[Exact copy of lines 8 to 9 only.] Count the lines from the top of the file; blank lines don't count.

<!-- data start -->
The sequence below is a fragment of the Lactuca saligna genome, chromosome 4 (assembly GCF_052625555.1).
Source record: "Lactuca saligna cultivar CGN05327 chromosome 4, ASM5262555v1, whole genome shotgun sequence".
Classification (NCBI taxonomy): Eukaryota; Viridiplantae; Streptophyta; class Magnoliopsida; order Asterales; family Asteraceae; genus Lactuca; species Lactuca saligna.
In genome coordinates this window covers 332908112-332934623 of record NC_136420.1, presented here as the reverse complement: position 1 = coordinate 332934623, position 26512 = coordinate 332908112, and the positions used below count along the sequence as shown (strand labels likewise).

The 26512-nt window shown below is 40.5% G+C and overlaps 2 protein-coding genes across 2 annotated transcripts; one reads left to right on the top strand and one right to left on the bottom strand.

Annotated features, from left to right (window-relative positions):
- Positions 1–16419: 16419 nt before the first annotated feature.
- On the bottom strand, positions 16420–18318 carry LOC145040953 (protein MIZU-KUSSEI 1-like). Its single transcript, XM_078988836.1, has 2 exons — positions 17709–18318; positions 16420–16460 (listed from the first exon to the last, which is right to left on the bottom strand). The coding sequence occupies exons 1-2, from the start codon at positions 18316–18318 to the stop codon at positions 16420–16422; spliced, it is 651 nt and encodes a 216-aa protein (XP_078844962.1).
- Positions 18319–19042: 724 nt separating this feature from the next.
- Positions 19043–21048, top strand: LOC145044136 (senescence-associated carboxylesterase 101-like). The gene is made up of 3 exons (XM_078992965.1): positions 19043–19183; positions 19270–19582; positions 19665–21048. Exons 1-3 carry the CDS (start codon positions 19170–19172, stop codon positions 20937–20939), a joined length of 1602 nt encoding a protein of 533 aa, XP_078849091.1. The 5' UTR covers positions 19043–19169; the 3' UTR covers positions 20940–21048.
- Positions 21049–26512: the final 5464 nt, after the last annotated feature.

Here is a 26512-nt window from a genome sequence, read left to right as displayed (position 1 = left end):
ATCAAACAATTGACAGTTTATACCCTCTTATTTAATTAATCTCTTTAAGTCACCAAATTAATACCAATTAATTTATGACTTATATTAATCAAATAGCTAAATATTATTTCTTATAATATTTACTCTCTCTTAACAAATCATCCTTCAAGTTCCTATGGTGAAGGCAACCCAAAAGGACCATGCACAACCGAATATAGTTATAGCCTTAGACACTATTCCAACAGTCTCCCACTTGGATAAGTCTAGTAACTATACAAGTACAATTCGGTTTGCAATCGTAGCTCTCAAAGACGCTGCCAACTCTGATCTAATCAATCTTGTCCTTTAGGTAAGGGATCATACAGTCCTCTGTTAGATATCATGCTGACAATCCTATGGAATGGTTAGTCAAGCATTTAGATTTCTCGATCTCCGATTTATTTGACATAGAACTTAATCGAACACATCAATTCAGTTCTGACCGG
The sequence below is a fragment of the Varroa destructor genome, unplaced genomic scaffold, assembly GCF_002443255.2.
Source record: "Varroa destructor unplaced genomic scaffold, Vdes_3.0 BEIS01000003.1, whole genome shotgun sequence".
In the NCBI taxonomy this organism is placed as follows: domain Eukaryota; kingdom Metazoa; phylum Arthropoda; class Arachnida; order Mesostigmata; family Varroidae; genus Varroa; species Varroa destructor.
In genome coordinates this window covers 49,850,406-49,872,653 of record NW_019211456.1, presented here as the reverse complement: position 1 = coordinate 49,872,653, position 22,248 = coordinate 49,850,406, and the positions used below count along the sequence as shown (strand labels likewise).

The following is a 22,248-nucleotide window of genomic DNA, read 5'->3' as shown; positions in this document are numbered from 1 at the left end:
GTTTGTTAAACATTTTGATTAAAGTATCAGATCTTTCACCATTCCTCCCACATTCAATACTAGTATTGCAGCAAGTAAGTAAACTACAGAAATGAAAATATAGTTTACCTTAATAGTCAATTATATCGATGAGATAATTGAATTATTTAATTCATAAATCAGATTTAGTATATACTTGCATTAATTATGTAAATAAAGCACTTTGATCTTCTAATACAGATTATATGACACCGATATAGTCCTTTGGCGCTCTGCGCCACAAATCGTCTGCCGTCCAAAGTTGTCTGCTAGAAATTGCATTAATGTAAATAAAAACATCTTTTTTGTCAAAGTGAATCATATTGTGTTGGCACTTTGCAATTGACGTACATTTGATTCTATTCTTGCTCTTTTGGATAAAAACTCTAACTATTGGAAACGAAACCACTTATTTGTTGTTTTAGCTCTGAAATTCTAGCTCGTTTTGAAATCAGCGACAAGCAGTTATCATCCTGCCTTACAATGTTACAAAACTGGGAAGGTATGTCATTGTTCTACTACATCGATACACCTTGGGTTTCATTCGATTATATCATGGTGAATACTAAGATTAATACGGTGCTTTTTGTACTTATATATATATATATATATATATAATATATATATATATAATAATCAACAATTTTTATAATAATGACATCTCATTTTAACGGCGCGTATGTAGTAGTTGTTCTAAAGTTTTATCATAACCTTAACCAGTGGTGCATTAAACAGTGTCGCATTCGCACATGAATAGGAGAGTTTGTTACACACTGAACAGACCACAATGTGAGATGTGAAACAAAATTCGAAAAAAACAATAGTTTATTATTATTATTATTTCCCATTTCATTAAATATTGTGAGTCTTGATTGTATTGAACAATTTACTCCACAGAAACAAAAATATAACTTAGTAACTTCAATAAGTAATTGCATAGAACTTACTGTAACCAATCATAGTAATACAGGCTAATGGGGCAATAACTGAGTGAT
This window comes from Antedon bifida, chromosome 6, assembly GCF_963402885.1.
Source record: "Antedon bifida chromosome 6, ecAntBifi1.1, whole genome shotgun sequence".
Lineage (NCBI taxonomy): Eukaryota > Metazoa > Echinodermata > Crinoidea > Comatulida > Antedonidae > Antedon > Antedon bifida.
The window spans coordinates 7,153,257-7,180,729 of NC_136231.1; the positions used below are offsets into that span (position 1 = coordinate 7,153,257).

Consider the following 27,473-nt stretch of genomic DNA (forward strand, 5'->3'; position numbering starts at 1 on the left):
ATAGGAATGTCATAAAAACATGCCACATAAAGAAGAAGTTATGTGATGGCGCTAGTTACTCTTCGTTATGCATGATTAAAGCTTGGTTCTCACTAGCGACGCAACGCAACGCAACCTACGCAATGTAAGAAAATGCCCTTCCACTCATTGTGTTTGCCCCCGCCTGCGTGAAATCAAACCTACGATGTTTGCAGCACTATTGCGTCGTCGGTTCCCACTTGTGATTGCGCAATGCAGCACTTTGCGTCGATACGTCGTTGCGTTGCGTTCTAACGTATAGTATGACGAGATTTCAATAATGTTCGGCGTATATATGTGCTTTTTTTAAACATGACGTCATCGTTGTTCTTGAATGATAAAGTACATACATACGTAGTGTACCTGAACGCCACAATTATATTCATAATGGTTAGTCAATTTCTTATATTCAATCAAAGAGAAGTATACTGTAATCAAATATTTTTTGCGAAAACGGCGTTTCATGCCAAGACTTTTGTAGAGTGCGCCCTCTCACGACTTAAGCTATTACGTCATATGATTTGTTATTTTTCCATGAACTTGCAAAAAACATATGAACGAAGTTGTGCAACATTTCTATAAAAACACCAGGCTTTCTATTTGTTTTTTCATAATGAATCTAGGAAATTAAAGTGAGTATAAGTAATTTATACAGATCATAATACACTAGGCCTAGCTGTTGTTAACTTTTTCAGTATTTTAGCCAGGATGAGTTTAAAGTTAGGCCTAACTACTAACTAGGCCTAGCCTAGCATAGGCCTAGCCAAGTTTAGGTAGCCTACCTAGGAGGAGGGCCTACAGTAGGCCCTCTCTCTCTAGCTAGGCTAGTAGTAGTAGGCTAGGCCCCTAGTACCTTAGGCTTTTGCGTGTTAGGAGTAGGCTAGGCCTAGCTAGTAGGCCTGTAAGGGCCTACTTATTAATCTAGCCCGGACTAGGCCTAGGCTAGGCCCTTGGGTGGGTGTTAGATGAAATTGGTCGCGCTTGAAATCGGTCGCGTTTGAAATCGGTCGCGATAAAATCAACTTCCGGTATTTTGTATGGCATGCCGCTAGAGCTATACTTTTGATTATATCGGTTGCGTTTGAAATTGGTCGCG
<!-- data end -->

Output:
- On the bottom strand, positions 16420–18318 carry LOC145040953 (protein MIZU-KUSSEI 1-like). Its single transcript, XM_078988836.1, has 2 exons — positions 17709–18318; positions 16420–16460 (listed from the first exon to the last, which is right to left on the bottom strand). The coding sequence occupies exons 1-2, from the start codon at positions 18316–18318 to the stop codon at positions 16420–16422; spliced, it is 651 nt and encodes a 216-aa protein (XP_078844962.1).
- Positions 18319–19042: 724 nt separating this feature from the next.